This issue is especially important because it is a very bad sign about the administration’s ability to protect us from terrorist attacks on American soil — supposedly one of the Bush administration’s high-priority items. FEMA and DHS seem to be dead in the water.

The Republican talking points are 1.) the violence in New Orleans and 2.) the late federalization of the Guard. I’m pretty sure that the second of these issues is bogus, and the first is exaggerated, but who cares? There are dozens of criticism of Bush’s non-performance, and these two points, even if valid, would partially exonerate him on only a few of them. But by repeating the talking points often enough, people start to believe that they are the main point.

And last — no one here has exonerated the mayor of NO or the governor of LA. There’s enough blame to go around, and LA is notoriously one of the most corrupt states in the union. LA Dems are, furthermore, mostly low-tax low-service conservative Dems who are in the pocket of the oil companies and other big business.

It’s dishonest to divert attention from Bush to the local officials. These are separable issues, and for those of us not in LA, the federal issues are much more important.

53

Uncle Kvetch 09.07.05 at 8:31 am

Of course, on the essentials, it emphatically disagrees with what Kieran’s insistent understanding of the world, in which no delay—and certainly not a delay of 48 hours—is understandable.

48 hours would have been awful enough. It was far worse than that.

“And he said, ‘Yeah, Momma, somebody’s coming to get you. Somebody’s coming to get you on Tuesday. Somebody’s coming to get you on Wednesday. Somebody’s coming to get you Thursday. Somebody’s coming to get you on Friday’ and she drowned Friday night.”

54

Uncle Kvetch 09.07.05 at 8:34 am

The George W. Bush who sat by helplessly for three days waiting politely for a formal request from Governor Blanco is not the man of action we were sold in 2004.

He had no choice, John…we all know how seriously he takes the US Constitution. He’s a strictly by-the-book kinda guy.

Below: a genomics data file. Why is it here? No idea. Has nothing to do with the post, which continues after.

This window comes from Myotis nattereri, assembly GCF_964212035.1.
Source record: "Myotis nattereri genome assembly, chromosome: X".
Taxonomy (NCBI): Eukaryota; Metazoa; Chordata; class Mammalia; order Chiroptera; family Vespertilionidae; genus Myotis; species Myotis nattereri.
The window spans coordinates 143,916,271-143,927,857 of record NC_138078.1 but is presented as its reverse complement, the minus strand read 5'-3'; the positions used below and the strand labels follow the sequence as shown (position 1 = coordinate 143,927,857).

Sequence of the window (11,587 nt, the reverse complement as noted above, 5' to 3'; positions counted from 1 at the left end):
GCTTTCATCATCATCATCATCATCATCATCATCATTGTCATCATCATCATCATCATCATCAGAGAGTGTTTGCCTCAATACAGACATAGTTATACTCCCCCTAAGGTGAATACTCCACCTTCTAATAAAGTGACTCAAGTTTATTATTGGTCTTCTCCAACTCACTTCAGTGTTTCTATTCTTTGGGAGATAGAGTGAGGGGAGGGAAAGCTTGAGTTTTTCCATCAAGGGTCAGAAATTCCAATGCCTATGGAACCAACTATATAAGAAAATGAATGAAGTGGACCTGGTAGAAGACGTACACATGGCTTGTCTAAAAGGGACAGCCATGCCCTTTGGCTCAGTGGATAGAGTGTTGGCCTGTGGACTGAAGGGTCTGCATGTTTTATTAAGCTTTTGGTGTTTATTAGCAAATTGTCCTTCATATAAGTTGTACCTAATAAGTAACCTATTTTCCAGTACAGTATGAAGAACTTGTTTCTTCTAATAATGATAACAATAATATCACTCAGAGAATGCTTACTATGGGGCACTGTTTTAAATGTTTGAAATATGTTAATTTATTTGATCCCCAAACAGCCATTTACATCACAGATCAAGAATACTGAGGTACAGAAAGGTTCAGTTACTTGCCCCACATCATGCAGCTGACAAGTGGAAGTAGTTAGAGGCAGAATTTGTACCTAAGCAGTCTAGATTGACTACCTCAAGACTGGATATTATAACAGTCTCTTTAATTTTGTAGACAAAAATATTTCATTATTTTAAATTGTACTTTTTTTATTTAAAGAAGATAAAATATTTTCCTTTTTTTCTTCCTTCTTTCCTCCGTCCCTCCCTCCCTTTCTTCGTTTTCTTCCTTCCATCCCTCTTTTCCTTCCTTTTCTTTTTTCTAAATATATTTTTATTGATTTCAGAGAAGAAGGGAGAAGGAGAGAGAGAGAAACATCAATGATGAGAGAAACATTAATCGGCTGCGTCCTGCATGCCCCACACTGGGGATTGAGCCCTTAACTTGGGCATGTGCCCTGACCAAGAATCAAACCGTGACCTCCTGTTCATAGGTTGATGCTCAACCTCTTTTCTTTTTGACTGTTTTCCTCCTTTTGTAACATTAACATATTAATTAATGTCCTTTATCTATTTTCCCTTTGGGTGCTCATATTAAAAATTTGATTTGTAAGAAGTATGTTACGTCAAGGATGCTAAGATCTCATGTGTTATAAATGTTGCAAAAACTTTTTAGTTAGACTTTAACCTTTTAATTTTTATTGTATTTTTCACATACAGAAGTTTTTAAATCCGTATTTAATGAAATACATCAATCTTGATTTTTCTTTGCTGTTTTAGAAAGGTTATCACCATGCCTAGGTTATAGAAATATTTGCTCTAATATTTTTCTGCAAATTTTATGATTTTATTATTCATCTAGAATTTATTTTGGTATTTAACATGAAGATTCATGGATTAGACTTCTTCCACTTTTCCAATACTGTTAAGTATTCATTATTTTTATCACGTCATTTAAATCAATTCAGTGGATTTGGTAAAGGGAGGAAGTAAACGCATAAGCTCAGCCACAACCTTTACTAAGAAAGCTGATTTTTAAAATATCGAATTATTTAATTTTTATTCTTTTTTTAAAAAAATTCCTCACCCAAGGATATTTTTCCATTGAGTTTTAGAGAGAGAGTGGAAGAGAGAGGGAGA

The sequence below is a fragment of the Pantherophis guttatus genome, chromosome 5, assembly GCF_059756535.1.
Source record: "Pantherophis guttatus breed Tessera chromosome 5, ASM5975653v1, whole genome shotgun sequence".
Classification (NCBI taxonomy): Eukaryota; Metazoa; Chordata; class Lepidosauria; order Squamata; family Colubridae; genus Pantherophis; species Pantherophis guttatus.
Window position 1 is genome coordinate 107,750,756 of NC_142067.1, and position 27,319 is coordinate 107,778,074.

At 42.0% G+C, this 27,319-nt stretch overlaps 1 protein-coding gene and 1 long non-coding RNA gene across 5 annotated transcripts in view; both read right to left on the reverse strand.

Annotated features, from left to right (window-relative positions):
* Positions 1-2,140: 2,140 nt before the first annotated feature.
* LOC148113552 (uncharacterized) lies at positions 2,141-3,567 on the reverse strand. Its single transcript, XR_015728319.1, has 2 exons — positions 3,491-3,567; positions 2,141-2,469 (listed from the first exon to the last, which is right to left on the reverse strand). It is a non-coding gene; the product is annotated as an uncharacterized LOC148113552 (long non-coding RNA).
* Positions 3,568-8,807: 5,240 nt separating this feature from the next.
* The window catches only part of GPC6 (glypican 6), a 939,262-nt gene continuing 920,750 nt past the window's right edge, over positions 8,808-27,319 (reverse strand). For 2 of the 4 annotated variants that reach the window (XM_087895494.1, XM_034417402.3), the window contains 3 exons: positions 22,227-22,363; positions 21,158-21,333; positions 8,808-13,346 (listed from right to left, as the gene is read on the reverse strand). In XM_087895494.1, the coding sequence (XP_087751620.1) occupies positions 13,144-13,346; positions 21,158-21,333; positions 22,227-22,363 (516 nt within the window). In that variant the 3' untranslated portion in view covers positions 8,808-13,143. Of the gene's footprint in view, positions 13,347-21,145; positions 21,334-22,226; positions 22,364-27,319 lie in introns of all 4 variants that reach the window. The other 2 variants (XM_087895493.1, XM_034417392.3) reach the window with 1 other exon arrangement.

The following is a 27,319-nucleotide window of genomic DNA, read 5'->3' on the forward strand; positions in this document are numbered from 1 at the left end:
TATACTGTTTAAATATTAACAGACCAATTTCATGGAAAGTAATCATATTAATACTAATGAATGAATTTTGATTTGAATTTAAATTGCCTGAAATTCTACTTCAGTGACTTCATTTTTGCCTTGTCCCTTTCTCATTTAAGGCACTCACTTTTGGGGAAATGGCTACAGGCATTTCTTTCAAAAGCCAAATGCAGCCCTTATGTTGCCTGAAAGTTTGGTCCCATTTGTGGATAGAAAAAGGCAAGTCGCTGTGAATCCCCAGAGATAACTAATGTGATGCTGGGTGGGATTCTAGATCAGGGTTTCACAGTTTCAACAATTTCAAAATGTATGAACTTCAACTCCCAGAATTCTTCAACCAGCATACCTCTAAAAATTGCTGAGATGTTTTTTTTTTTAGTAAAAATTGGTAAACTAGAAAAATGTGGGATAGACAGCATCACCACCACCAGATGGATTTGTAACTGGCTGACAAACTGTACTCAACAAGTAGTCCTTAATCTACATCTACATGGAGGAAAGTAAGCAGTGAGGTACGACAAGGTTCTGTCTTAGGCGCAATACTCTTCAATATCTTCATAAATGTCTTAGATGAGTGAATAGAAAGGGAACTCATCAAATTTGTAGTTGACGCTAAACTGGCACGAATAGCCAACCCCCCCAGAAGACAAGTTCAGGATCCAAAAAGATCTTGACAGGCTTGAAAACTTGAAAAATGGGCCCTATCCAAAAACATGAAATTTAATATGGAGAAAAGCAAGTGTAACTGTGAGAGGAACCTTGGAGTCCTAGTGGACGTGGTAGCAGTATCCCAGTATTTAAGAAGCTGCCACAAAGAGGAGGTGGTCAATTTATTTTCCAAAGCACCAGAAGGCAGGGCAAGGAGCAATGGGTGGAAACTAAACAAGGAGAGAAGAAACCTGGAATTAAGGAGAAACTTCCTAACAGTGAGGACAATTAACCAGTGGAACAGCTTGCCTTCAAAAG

55

Thomas 09.07.05 at 10:30 am

John, that’s very clever stuff, and I’m sure those in the choir find your preaching very persuasive. I particularly like your willingness to look past your narrow partisan interests, to serve your broader ideological interests–you’ll throw over Democrats, if necessary, if they’re not the right sort of Democrats. High principle? It depends on what you mean…

UK–I think you’re confused about the subject. Kieran didn’t see that poor woman die on her tv, so he doesn’t have any immediate interest in what happened to her. Further, it isn’t clear to me how supplying food and water to the Superdome (which had food and water) and the convention center (which didn’t) would somehow rescue this woman from a place 20 miles away. Is there something I’m missing? It seems to me that the impact of supplying food and water, in some cases to those who already had food and water, would have meant diverting resources away from search-and-rescue. But you were in favor of that diversion, weren’t you? I mean, if you’d been in charge, no one would have been rescued in Jefferson Parish until the people that the tv crews were showing were given food, water, a shower, new clothes, and an evacuation to a place of their choosing.

Finally, if you can find anyone anywhere in the Bush administration or elsewhere who has made a serious argument that the “vesting clause” of the constitution gives the president the power to do anything he might want to do in the event of a natural disaster, then, please, provide a link, a quote, some evidence for that position. (If you don’t know what the “vesting clause” is, then skip it, because you’re in over your head as it is.)

56

Chris Bertram 09.07.05 at 10:53 am

“Fafblog – With Great Power Comes Little Else”:http://fafblog.blogspot.com/2005/09/with-great-power-comes-little-else.html is worth a look. Is Thomas the Medium Lobster?

57

Uncle Kvetch 09.07.05 at 11:18 am

But you were in favor of that diversion, weren’t you?

Thomas, you clearly know more about my opinions than I myself do, so there’s no reason for me to stick around. You just go ahead and debate the Uncle Kvetch that lives in your head. Enjoy.

58

Thomas 09.07.05 at 11:49 am

Chris, I suppose I should thank you for not editing my prior post, but it’s still early.

And the link is funny stuff. A more humorous take than yours, even if it makes some of the same elementary mistakes. To avoid further confusion on the most basic issues: The National Guard really does respond to the Governor’s orders! Really! And there really isn’t a federal emergency power to seize assets! No kidding! Chris, do you know those things? No extended discussion on factivity needed, though clearly there are good reasons for you to want to take the discussion in that direction.

59

Louisiana Law Student 09.07.05 at 1:32 pm